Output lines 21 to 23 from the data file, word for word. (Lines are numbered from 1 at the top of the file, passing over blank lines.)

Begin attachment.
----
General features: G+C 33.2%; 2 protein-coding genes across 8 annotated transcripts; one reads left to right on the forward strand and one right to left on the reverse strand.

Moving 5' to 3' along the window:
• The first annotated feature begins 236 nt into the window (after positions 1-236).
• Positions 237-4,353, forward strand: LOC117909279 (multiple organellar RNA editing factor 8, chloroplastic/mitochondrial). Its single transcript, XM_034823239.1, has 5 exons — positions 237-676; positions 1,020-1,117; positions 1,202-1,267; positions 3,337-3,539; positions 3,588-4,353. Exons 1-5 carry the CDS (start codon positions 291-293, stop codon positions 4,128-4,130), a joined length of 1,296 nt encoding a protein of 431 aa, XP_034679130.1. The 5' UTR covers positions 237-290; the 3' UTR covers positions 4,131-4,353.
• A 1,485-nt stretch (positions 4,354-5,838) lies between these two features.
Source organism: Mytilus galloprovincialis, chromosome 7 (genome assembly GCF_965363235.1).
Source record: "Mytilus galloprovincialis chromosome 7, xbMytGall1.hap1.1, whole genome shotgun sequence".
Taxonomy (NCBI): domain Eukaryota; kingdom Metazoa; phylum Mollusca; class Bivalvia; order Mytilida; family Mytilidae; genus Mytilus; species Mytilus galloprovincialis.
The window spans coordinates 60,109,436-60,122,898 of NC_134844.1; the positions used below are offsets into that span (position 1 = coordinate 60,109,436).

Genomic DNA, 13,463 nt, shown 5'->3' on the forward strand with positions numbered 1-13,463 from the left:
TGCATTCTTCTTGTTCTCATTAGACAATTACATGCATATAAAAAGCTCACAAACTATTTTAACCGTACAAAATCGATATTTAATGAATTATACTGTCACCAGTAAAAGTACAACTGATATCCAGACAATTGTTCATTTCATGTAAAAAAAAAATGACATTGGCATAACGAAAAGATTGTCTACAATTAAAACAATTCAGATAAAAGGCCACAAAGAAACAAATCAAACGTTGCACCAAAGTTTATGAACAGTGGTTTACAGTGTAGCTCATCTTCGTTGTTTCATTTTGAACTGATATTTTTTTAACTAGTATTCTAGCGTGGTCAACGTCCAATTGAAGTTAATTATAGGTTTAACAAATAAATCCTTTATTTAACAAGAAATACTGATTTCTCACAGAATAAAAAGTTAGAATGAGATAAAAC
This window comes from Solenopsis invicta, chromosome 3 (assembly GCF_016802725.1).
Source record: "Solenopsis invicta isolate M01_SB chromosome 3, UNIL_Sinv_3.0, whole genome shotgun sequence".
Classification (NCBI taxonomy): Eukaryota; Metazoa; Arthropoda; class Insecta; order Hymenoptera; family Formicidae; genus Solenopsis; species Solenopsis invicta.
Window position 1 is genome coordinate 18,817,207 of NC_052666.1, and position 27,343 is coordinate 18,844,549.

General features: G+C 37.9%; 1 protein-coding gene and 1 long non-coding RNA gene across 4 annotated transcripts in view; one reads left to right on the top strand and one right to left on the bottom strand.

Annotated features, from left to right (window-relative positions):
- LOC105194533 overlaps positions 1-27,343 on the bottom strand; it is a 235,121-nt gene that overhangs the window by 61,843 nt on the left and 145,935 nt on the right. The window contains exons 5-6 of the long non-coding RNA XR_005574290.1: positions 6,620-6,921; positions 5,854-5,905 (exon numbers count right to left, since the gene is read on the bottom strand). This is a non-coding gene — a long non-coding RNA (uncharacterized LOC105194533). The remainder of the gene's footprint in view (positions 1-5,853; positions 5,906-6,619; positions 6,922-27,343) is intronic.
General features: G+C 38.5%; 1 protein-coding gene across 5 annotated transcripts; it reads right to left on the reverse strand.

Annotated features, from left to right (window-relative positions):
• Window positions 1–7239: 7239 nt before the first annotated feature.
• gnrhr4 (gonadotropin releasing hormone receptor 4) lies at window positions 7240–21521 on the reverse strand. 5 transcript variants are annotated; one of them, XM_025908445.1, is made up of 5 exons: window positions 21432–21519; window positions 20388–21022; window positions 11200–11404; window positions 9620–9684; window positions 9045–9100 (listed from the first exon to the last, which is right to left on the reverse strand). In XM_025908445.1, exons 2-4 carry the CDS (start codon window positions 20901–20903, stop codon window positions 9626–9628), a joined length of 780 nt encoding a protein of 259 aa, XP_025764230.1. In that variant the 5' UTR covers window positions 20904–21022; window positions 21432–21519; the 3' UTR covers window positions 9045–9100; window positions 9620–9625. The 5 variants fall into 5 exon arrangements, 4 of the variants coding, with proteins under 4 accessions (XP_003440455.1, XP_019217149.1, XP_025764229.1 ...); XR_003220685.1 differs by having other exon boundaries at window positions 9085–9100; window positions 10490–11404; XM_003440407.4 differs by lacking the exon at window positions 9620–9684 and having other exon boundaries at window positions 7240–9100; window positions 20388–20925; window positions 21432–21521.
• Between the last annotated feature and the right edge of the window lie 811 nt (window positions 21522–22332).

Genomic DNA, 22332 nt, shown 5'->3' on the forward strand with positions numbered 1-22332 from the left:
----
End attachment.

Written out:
• Window positions 1–7239: 7239 nt before the first annotated feature.
• gnrhr4 (gonadotropin releasing hormone receptor 4) lies at window positions 7240–21521 on the reverse strand. 5 transcript variants are annotated; one of them, XM_025908445.1, is made up of 5 exons: window positions 21432–21519; window positions 20388–21022; window positions 11200–11404; window positions 9620–9684; window positions 9045–9100 (listed from the first exon to the last, which is right to left on the reverse strand). In XM_025908445.1, exons 2-4 carry the CDS (start codon window positions 20901–20903, stop codon window positions 9626–9628), a joined length of 780 nt encoding a protein of 259 aa, XP_025764230.1. In that variant the 5' UTR covers window positions 20904–21022; window positions 21432–21519; the 3' UTR covers window positions 9045–9100; window positions 9620–9625. The 5 variants fall into 5 exon arrangements, 4 of the variants coding, with proteins under 4 accessions (XP_003440455.1, XP_019217149.1, XP_025764229.1 ...); XR_003220685.1 differs by having other exon boundaries at window positions 9085–9100; window positions 10490–11404; XM_003440407.4 differs by lacking the exon at window positions 9620–9684 and having other exon boundaries at window positions 7240–9100; window positions 20388–20925; window positions 21432–21521.
• Between the last annotated feature and the right edge of the window lie 811 nt (window positions 21522–22332).